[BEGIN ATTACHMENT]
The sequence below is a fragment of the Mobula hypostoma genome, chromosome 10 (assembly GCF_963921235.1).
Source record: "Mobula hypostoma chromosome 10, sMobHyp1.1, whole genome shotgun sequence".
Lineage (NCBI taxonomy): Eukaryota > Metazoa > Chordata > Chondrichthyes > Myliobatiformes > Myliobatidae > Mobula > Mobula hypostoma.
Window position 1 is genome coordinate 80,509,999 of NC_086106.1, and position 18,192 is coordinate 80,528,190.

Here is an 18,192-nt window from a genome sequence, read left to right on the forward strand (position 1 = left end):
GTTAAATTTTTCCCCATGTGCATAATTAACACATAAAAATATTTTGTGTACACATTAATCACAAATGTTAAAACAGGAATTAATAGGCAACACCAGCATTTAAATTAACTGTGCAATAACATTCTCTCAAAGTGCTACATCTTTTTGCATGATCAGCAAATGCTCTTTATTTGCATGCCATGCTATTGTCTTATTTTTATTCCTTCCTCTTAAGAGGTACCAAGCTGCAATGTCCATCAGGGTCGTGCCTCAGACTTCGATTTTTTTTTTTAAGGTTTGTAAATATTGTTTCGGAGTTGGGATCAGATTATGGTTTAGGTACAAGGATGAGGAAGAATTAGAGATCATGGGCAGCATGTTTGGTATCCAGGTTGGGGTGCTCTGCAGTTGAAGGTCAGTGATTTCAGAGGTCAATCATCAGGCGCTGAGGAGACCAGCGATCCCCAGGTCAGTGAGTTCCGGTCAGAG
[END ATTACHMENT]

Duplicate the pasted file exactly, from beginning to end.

The sequence below is a fragment of the Mobula hypostoma genome, chromosome 10 (assembly GCF_963921235.1).
Source record: "Mobula hypostoma chromosome 10, sMobHyp1.1, whole genome shotgun sequence".
Lineage (NCBI taxonomy): Eukaryota > Metazoa > Chordata > Chondrichthyes > Myliobatiformes > Myliobatidae > Mobula > Mobula hypostoma.
Window position 1 is genome coordinate 80,509,999 of NC_086106.1, and position 18,192 is coordinate 80,528,190.

Here is an 18,192-nt window from a genome sequence, read left to right on the forward strand (position 1 = left end):
GTTAAATTTTTCCCCATGTGCATAATTAACACATAAAAATATTTTGTGTACACATTAATCACAAATGTTAAAACAGGAATTAATAGGCAACACCAGCATTTAAATTAACTGTGCAATAACATTCTCTCAAAGTGCTACATCTTTTTGCATGATCAGCAAATGCTCTTTATTTGCATGCCATGCTATTGTCTTATTTTTATTCCTTCCTCTTAAGAGGTACCAAGCTGCAATGTCCATCAGGGTCGTGCCTCAGACTTCGATTTTTTTTTTTAAGGTTTGTAAATATTGTTTCGGAGTTGGGATCAGATTATGGTTTAGGTACAAGGATGAGGAAGAATTAGAGATCATGGGCAGCATGTTTGGTATCCAGGTTGGGGTGCTCTGCAGTTGAAGGTCAGTGATTTCAGAGGTCAATCATCAGGCGCTGAGGAGACCAGCGATCCCCAGGTCAGTGAGTTCCGGTCAGAG